That is a staggeringly depressing result of the drought. Not only will losing so many trees take an aesthetic toll on the area, but it will also result in economic loss (not only do trees raise property values, but now the city is having to spend money it doesn't have cutting so many dead ones down). The negative impacts of tree loss on this scale will also extend to erosion control, floodwater absorption (assuming it ever floods in Houston again), shading and cooling (trees help reverse the urban heat island effect) and air quality. Furthermore, given the time it takes for the tree canopy to regenerate, these negative effects could be particularly long-lasting.
If you've driven around any of the greener areas of the city like Memorial Park or Hermann Park, you no doubt have noticed a large number of dead or dying trees covered in browning leaves well short of winter. According to Trees for Houston, the city and its surrounding counties could lose 66 million (yes, MILLION) trees as the result of a drought that doesn't show any signs of letting up.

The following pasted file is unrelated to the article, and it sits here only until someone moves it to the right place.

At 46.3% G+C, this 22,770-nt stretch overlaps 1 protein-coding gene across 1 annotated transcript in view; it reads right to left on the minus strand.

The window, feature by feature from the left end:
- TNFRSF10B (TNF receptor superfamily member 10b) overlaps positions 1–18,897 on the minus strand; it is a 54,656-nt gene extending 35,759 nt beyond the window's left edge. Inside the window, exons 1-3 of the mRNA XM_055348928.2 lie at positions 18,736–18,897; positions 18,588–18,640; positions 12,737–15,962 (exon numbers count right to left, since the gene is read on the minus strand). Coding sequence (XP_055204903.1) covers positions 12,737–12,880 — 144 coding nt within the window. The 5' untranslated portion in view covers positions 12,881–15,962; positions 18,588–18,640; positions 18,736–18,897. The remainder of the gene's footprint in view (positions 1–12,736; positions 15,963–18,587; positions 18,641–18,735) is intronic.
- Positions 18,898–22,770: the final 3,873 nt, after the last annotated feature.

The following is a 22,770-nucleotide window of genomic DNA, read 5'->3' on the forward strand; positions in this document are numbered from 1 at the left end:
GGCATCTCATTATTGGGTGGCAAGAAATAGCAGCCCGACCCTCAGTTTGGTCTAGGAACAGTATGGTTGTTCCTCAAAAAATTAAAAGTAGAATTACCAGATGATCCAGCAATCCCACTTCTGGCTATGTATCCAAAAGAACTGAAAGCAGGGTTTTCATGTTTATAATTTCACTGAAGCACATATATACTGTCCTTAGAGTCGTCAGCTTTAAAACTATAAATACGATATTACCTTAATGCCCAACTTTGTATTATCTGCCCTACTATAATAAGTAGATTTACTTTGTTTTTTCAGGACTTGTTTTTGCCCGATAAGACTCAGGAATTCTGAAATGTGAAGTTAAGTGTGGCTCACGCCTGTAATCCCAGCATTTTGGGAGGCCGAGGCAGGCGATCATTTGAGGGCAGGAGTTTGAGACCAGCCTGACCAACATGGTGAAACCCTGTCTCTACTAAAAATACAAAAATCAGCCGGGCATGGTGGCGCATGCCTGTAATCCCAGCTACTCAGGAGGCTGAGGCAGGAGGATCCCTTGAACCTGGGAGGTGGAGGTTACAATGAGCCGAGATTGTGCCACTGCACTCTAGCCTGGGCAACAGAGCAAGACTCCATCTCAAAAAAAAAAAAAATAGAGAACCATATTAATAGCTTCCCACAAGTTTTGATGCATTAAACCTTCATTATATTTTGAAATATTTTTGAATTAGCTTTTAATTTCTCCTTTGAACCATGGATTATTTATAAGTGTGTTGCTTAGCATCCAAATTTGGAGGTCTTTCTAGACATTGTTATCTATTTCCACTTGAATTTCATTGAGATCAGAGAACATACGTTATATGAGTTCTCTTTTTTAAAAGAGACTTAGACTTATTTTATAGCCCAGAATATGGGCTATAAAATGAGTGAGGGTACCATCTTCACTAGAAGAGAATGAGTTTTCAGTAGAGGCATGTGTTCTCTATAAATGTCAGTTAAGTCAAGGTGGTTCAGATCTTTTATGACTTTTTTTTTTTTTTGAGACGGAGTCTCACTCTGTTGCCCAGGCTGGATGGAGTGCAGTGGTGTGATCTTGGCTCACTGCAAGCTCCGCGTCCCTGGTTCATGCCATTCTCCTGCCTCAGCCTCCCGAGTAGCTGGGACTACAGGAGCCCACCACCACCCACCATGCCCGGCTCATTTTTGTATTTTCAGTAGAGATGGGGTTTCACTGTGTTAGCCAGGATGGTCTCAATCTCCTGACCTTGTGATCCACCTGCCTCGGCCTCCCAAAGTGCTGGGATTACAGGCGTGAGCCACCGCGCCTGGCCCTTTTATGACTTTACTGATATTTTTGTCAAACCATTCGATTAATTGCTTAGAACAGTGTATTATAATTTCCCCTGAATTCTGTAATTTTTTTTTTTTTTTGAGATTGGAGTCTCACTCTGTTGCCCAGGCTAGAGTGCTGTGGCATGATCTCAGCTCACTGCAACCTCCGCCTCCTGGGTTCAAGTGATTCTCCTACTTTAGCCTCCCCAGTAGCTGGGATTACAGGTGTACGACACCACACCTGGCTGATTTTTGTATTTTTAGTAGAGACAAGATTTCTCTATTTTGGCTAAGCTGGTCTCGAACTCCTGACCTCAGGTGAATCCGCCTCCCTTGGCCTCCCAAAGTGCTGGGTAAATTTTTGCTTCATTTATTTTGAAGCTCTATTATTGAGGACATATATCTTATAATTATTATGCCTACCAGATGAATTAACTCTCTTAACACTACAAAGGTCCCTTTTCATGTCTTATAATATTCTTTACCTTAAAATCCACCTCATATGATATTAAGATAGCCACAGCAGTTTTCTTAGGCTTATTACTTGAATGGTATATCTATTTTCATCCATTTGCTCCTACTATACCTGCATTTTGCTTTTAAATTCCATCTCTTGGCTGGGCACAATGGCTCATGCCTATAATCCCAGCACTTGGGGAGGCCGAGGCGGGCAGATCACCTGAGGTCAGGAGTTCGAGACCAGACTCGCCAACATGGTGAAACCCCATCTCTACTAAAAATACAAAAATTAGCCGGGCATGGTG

Adding insult to injury, the city is considering spending $4.5 million to remove dead or dying trees on public property -- more than 13 times what they spend on the same service in any given year. The number of trees they would remove if city council approves the measure would be around 15,000 from parks and esplanades.
As the drought continues with little end in sight, more trees will likely succumb to dehydration as well as bugs and disease that ravage trees weakened by the dry conditions.
Tuesday, September 27, 2011
Drought could cost Houston area 66 million trees
A sobering footnote to a problem I wrote about a couple of weeks ago: